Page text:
Obesity in rabbits is also possible when fed large amounts of starchy food. Rabbits that are confined in cages all day without exercise and fed large amounts of high carb, low-fiber diet are the most susceptible to obesity.
Healthy alternative to cashew as treats.
If you planning on giving your rabbits cashew as treats, these alternatives are much healthier:
Here are some alternatives that you can give to your rabbits one to two times per week as a treat:
- Apple (remove seeds)
- Cherries (remove seeds)
FAQ (Frequently Asked Questions)
Should you panic if your rabbit ate a little bit of cashew?
While cashew is not recommended for rabbits, it’s still not toxic. It’s just that cashew are too high in fat and starch both of which are not digested well by rabbits.
If you’re worried about the potential aflatoxin toxicity, just observe your rabbit for any additional symptoms like loss of appetite, depression, jaundice, and diarrhea.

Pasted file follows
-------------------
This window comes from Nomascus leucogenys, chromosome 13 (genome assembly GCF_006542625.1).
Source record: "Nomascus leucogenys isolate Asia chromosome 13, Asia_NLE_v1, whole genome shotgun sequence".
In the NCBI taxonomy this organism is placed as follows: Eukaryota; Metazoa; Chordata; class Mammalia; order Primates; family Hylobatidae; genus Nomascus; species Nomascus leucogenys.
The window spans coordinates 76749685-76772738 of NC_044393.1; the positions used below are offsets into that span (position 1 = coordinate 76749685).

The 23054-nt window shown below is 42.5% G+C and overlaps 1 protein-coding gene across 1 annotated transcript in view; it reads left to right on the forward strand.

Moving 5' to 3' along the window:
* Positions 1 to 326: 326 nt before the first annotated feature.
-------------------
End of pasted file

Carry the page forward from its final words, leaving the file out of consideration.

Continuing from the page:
You can also call The Poison Control Hotlines if you suspect or are worried that your rabbit is experiencing intoxication.
Just feed them a lot of hay if you are worried. The extra fiber would likely fix the problem on its own.
What to do if your rabbit ate cashew?
Observe their behavior and poop for any changes. You should also feed them a lot of hay. The extra fiber would help balance their gut flora. If you notice any changes in their poop or behavior, consult a veterinarian immediately.
Cashew should never be fed to rabbits intentionally because they could potentially contain aflatoxins.
Also, rabbits that are fed large amounts of fatty and starchy food like cashew could lead to digestive distress like diarrhea, fatty liver disease, and GI stasis. It could also lead to obesity, especially to rabbits who are confined in small cages all day without access to regular exercise.
If your rabbit is exhibiting signs of digestive distress, immediately bring them to a veterinarian.
- Cashew in Breeding: Research synthesis
- DETERMINATION OF AFLATOXIN LEVELS IN CASHEWS ON TURKISH MARKETS
- Nuts, raw, cashew nuts
Image credit – hz_westfalen_de on Pixabay, CC0, via Wikimedia Commons